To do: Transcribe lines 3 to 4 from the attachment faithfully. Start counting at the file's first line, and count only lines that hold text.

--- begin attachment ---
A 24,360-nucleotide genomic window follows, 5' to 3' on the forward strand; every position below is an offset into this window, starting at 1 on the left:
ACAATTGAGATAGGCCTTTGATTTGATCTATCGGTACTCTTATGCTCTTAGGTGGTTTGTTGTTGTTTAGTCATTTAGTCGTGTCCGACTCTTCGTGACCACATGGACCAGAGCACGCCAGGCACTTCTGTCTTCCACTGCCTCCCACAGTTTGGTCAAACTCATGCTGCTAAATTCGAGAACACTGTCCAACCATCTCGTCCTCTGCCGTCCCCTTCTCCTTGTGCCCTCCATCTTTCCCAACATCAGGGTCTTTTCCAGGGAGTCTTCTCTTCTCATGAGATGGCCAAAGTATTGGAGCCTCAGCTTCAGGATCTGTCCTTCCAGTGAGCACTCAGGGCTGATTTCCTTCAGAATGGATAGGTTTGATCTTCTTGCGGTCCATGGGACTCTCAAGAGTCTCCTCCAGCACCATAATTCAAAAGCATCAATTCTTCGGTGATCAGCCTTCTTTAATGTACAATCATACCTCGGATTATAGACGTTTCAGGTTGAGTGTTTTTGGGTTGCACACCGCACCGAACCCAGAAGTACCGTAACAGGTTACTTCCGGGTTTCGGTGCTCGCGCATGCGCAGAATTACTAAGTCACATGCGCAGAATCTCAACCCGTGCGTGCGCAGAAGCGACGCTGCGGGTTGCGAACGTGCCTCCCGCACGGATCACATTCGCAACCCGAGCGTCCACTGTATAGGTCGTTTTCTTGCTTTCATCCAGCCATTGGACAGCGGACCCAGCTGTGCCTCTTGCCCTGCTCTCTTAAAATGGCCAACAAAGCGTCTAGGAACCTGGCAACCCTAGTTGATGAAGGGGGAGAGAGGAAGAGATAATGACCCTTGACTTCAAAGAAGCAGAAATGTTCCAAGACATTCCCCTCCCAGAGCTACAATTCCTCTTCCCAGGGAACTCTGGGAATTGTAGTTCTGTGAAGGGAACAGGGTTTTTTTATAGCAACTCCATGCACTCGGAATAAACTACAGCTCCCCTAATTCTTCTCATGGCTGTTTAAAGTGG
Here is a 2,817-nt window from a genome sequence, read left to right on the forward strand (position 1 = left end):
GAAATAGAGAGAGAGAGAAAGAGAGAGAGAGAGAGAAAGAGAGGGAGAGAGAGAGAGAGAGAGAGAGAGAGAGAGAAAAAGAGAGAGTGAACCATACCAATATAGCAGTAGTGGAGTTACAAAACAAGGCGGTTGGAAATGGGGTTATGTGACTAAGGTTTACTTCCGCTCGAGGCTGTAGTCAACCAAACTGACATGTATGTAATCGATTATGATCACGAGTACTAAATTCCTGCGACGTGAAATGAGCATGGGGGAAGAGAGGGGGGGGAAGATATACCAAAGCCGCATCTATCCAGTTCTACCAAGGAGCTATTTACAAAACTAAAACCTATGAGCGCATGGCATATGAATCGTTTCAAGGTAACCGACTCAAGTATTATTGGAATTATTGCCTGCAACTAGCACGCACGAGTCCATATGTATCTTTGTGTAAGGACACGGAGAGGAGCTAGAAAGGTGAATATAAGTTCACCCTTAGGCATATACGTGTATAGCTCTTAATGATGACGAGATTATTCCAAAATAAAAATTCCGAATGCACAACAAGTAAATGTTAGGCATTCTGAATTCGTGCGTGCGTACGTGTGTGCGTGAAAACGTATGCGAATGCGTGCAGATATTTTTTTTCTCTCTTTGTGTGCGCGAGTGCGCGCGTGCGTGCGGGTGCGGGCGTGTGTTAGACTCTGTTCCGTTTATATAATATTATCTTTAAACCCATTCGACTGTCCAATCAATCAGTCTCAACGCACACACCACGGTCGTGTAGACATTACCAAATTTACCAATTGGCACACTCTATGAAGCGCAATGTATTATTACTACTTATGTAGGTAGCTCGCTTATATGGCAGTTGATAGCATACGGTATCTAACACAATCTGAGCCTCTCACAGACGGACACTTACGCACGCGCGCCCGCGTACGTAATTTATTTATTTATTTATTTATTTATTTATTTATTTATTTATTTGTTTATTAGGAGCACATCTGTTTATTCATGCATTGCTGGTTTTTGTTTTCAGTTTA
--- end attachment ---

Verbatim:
Here is a 2,817-nt window from a genome sequence, read left to right on the forward strand (position 1 = left end):
GAAATAGAGAGAGAGAGAAAGAGAGAGAGAGAGAGAAAGAGAGGGAGAGAGAGAGAGAGAGAGAGAGAGAGAGAGAAAAAGAGAGAGTGAACCATACCAATATAGCAGTAGTGGAGTTACAAAACAAGGCGGTTGGAAATGGGGTTATGTGACTAAGGTTTACTTCCGCTCGAGGCTGTAGTCAACCAAACTGACATGTATGTAATCGATTATGATCACGAGTACTAAATTCCTGCGACGTGAAATGAGCATGGGGGAAGAGAGGGGGGGGAAGATATACCAAAGCCGCATCTATCCAGTTCTACCAAGGAGCTATTTACAAAACTAAAACCTATGAGCGCATGGCATATGAATCGTTTCAAGGTAACCGACTCAAGTATTATTGGAATTATTGCCTGCAACTAGCACGCACGAGTCCATATGTATCTTTGTGTAAGGACACGGAGAGGAGCTAGAAAGGTGAATATAAGTTCACCCTTAGGCATATACGTGTATAGCTCTTAATGATGACGAGATTATTCCAAAATAAAAATTCCGAATGCACAACAAGTAAATGTTAGGCATTCTGAATTCGTGCGTGCGTACGTGTGTGCGTGAAAACGTATGCGAATGCGTGCAGATATTTTTTTTCTCTCTTTGTGTGCGCGAGTGCGCGCGTGCGTGCGGGTGCGGGCGTGTGTTAGACTCTGTTCCGTTTATATAATATTATCTTTAAACCCATTCGACTGTCCAATCAATCAGTCTCAACGCACACACCACGGTCGTGTAGACATTACCAAATTTACCAATTGGCACACTCTATGAAGCGCAATGTATTATTACTACTTATGTAGGTAGCTCGCTTATATGGCAGTTGATAGCATACGGTATCTAACACAATCTGAGCCTCTCACAGACGGACACTTACGCACGCGCGCCCGCGTACGTAATTTATTTATTTATTTATTTATTTATTTATTTATTTATTTATTTGTTTATTAGGAGCACATCTGTTTATTCATGCATTGCTGGTTTTTGTTTTCAGTTTA